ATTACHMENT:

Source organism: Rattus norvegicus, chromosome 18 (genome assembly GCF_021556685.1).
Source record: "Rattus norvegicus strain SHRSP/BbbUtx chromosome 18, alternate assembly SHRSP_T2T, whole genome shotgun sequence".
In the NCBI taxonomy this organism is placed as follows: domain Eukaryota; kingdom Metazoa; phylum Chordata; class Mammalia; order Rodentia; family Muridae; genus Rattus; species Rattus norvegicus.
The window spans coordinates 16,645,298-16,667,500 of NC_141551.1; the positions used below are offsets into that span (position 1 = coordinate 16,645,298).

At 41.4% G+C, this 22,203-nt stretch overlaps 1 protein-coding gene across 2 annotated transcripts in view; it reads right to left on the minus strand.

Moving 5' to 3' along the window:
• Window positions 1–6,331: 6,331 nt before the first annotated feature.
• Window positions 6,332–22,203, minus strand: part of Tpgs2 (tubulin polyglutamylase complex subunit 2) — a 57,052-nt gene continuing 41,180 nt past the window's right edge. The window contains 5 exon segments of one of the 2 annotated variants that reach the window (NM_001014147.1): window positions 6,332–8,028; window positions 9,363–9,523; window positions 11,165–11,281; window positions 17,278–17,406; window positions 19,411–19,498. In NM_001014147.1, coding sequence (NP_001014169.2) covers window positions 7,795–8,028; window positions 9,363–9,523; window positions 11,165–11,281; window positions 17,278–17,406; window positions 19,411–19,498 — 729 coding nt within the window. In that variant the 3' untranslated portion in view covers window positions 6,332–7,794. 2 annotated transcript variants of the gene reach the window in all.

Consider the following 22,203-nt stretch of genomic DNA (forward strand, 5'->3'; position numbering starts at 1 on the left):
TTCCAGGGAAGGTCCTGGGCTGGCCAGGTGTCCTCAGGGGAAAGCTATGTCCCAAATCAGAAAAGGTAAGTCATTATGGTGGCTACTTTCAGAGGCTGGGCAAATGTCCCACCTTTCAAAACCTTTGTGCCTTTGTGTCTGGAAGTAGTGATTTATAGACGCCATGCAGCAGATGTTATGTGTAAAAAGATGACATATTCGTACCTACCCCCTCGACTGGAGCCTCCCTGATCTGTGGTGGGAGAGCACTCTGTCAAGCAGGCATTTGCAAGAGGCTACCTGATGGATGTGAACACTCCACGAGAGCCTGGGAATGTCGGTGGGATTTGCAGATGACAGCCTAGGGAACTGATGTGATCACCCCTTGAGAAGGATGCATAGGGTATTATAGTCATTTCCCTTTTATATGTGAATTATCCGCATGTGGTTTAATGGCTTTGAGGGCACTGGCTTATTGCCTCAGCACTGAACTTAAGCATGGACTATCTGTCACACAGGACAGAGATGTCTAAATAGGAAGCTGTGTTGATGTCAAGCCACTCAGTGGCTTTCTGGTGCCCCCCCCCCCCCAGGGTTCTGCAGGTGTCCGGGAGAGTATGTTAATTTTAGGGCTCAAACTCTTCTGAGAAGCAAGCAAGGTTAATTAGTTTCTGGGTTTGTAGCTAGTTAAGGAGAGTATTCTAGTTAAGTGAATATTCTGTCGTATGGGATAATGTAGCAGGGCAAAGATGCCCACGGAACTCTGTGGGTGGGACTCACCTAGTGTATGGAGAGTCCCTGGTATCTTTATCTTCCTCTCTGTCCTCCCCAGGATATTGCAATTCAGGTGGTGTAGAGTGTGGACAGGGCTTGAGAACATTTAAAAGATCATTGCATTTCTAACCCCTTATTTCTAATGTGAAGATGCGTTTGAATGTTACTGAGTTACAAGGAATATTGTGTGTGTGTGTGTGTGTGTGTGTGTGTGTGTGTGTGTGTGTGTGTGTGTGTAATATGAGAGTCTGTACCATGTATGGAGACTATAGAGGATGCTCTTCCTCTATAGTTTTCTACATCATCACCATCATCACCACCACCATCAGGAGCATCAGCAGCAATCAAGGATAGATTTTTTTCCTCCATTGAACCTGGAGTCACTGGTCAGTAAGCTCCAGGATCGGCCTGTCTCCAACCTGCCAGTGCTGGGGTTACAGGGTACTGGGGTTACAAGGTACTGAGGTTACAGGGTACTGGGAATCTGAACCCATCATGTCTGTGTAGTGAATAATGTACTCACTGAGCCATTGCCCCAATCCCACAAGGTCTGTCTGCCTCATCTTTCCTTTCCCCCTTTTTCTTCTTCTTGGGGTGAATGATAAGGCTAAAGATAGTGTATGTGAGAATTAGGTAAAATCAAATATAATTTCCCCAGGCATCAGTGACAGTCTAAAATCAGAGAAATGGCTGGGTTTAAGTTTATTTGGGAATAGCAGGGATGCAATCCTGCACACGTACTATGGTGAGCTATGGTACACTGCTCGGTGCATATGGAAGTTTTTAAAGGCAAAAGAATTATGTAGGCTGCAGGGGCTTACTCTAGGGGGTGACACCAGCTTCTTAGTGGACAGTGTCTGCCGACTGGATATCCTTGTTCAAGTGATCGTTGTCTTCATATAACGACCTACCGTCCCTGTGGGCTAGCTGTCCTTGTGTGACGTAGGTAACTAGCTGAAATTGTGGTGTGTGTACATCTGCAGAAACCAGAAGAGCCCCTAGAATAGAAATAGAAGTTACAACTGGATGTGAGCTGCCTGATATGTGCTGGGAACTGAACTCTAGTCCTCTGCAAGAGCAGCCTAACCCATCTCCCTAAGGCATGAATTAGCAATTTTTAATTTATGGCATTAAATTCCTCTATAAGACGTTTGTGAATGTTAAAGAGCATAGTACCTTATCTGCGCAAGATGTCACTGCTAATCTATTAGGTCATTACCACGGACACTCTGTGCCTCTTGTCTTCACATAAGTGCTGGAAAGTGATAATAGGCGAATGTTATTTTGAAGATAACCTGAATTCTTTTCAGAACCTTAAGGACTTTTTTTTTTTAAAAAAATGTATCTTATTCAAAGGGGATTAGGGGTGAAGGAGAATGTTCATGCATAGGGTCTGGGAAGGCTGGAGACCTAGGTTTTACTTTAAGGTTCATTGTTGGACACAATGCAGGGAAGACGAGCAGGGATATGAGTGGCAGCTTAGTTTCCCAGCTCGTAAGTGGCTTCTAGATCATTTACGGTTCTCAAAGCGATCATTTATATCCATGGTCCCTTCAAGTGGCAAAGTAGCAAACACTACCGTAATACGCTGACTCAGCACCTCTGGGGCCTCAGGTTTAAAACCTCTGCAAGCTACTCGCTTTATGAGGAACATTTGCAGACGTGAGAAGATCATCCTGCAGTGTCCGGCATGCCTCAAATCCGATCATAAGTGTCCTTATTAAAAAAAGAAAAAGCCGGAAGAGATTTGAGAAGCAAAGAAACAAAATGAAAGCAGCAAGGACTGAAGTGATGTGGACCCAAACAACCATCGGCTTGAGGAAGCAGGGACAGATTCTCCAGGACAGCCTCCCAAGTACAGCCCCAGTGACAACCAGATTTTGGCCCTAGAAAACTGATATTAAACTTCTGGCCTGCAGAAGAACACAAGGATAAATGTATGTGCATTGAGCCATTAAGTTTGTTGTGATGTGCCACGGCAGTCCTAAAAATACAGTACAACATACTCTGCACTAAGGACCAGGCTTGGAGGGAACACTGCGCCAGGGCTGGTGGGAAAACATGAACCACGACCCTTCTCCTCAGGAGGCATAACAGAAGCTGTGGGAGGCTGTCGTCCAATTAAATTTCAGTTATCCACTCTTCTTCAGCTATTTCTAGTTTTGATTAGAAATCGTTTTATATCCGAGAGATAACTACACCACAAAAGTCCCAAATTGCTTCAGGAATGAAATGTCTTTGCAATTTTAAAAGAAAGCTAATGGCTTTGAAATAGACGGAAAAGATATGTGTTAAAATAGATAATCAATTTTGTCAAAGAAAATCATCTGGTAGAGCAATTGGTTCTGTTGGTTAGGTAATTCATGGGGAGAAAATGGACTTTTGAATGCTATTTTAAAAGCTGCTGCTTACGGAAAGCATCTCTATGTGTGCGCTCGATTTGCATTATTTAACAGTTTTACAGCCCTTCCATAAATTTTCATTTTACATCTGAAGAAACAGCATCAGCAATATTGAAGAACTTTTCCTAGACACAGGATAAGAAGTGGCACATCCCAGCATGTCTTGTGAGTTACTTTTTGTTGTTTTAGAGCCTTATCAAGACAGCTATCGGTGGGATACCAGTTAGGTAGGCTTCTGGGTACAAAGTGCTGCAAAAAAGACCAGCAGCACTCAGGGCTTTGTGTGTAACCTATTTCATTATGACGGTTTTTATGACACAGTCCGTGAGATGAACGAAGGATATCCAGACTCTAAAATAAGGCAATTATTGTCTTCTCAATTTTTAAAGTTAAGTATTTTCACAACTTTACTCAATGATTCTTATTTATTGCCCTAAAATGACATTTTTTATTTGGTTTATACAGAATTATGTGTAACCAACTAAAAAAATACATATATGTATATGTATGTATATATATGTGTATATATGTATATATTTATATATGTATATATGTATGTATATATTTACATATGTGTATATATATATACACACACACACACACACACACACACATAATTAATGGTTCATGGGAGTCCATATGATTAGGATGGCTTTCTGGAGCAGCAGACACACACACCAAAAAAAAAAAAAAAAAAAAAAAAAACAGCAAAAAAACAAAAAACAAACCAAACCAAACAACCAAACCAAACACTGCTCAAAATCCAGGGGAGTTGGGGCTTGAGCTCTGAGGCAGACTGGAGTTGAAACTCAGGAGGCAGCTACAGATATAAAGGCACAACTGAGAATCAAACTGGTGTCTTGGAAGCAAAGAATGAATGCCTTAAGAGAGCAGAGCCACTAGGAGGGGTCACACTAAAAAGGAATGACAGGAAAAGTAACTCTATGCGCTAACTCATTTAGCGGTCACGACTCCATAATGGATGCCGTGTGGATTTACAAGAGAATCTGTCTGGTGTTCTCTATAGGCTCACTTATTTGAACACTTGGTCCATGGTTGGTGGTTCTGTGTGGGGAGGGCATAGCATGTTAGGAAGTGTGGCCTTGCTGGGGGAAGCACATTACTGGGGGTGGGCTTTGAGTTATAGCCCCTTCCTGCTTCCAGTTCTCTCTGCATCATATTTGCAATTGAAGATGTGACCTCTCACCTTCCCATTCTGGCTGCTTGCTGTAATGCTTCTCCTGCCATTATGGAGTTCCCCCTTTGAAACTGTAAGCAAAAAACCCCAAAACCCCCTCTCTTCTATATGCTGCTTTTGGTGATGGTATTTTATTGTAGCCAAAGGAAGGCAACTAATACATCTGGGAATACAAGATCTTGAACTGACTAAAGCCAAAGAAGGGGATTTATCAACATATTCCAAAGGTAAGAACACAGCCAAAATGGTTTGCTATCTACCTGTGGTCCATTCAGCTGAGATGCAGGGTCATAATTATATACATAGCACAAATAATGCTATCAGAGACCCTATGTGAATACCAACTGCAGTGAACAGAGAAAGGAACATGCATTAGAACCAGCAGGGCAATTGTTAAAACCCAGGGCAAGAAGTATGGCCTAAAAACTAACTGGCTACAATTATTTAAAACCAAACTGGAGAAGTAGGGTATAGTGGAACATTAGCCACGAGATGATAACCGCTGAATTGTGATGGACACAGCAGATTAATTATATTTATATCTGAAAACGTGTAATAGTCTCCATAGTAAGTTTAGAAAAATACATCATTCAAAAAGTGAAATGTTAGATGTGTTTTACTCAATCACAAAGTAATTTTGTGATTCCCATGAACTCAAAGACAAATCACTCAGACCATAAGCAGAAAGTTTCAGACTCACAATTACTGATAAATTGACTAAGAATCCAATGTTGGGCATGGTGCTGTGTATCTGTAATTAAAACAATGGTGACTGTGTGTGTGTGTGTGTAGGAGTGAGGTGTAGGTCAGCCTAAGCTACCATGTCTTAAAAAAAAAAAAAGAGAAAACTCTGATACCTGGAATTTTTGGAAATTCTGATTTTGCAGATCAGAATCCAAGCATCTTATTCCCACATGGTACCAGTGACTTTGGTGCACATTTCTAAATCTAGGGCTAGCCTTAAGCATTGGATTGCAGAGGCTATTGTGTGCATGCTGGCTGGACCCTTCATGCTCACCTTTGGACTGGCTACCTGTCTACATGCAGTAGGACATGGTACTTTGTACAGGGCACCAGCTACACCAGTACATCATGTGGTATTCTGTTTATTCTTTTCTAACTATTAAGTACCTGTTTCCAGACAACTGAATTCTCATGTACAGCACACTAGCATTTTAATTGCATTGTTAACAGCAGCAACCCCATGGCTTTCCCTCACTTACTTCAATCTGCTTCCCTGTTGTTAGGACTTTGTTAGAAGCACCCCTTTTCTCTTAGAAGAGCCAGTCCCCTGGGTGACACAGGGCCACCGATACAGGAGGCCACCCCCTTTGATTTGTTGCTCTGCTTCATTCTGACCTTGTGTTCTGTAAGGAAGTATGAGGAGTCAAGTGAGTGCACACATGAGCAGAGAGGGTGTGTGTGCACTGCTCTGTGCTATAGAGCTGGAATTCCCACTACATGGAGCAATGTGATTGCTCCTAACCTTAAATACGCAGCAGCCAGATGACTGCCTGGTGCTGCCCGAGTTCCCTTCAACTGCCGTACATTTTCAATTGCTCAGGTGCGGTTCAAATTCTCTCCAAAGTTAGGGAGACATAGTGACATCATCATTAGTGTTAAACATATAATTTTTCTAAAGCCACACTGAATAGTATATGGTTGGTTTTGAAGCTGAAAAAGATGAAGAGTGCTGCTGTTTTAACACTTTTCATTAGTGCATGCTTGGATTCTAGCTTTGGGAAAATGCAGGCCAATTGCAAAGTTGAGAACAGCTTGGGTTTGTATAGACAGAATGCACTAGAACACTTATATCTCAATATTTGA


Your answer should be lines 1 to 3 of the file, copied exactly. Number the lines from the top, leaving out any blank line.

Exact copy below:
Source organism: Rattus norvegicus, chromosome 18 (genome assembly GCF_021556685.1).
Source record: "Rattus norvegicus strain SHRSP/BbbUtx chromosome 18, alternate assembly SHRSP_T2T, whole genome shotgun sequence".
In the NCBI taxonomy this organism is placed as follows: domain Eukaryota; kingdom Metazoa; phylum Chordata; class Mammalia; order Rodentia; family Muridae; genus Rattus; species Rattus norvegicus.